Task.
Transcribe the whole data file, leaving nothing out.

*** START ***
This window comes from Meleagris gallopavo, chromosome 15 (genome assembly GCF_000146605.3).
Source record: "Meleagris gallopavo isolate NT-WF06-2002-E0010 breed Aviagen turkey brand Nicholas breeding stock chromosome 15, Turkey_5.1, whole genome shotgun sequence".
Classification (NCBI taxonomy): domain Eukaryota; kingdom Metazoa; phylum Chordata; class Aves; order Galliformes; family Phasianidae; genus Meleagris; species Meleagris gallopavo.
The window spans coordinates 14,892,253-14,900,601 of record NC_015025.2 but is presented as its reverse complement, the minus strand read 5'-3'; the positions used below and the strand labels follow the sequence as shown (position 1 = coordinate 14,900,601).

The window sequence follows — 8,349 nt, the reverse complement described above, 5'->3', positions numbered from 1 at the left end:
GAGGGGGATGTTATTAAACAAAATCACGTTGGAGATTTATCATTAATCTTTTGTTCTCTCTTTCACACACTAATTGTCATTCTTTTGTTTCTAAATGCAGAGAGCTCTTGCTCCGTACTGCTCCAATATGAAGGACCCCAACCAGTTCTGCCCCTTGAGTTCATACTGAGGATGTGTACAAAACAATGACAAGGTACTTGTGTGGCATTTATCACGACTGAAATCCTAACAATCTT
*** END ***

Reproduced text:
This window comes from Meleagris gallopavo, chromosome 15 (genome assembly GCF_000146605.3).
Source record: "Meleagris gallopavo isolate NT-WF06-2002-E0010 breed Aviagen turkey brand Nicholas breeding stock chromosome 15, Turkey_5.1, whole genome shotgun sequence".
Classification (NCBI taxonomy): domain Eukaryota; kingdom Metazoa; phylum Chordata; class Aves; order Galliformes; family Phasianidae; genus Meleagris; species Meleagris gallopavo.
The window spans coordinates 14,892,253-14,900,601 of record NC_015025.2 but is presented as its reverse complement, the minus strand read 5'-3'; the positions used below and the strand labels follow the sequence as shown (position 1 = coordinate 14,900,601).

The window sequence follows — 8,349 nt, the reverse complement described above, 5'->3', positions numbered from 1 at the left end:
GAGGGGGATGTTATTAAACAAAATCACGTTGGAGATTTATCATTAATCTTTTGTTCTCTCTTTCACACACTAATTGTCATTCTTTTGTTTCTAAATGCAGAGAGCTCTTGCTCCGTACTGCTCCAATATGAAGGACCCCAACCAGTTCTGCCCCTTGAGTTCATACTGAGGATGTGTACAAAACAATGACAAGGTACTTGTGTGGCATTTATCACGACTGAAATCCTAACAATCTT